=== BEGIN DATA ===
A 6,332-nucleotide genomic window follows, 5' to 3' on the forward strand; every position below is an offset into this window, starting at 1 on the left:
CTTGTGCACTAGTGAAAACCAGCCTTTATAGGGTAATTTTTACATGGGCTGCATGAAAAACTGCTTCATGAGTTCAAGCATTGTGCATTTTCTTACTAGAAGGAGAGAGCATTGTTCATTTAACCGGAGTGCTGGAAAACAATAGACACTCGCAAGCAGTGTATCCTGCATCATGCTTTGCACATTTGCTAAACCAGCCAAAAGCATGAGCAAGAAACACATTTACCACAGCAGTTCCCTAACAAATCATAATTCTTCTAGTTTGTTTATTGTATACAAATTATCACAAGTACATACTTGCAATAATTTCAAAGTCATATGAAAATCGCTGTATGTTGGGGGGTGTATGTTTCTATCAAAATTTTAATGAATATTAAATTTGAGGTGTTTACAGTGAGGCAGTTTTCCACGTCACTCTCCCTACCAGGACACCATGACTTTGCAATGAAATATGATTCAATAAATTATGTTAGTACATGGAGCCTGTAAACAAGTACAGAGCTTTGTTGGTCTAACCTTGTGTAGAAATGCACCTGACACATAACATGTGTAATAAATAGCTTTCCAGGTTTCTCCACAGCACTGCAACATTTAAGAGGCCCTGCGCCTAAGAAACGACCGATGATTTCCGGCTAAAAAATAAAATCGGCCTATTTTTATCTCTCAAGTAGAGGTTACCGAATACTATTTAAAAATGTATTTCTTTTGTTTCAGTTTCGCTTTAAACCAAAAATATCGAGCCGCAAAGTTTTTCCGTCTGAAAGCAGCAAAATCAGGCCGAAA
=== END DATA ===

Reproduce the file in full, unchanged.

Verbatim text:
A 6,332-nucleotide genomic window follows, 5' to 3' on the forward strand; every position below is an offset into this window, starting at 1 on the left:
CTTGTGCACTAGTGAAAACCAGCCTTTATAGGGTAATTTTTACATGGGCTGCATGAAAAACTGCTTCATGAGTTCAAGCATTGTGCATTTTCTTACTAGAAGGAGAGAGCATTGTTCATTTAACCGGAGTGCTGGAAAACAATAGACACTCGCAAGCAGTGTATCCTGCATCATGCTTTGCACATTTGCTAAACCAGCCAAAAGCATGAGCAAGAAACACATTTACCACAGCAGTTCCCTAACAAATCATAATTCTTCTAGTTTGTTTATTGTATACAAATTATCACAAGTACATACTTGCAATAATTTCAAAGTCATATGAAAATCGCTGTATGTTGGGGGGTGTATGTTTCTATCAAAATTTTAATGAATATTAAATTTGAGGTGTTTACAGTGAGGCAGTTTTCCACGTCACTCTCCCTACCAGGACACCATGACTTTGCAATGAAATATGATTCAATAAATTATGTTAGTACATGGAGCCTGTAAACAAGTACAGAGCTTTGTTGGTCTAACCTTGTGTAGAAATGCACCTGACACATAACATGTGTAATAAATAGCTTTCCAGGTTTCTCCACAGCACTGCAACATTTAAGAGGCCCTGCGCCTAAGAAACGACCGATGATTTCCGGCTAAAAAATAAAATCGGCCTATTTTTATCTCTCAAGTAGAGGTTACCGAATACTATTTAAAAATGTATTTCTTTTGTTTCAGTTTCGCTTTAAACCAAAAATATCGAGCCGCAAAGTTTTTCCGTCTGAAAGCAGCAAAATCAGGCCGAAA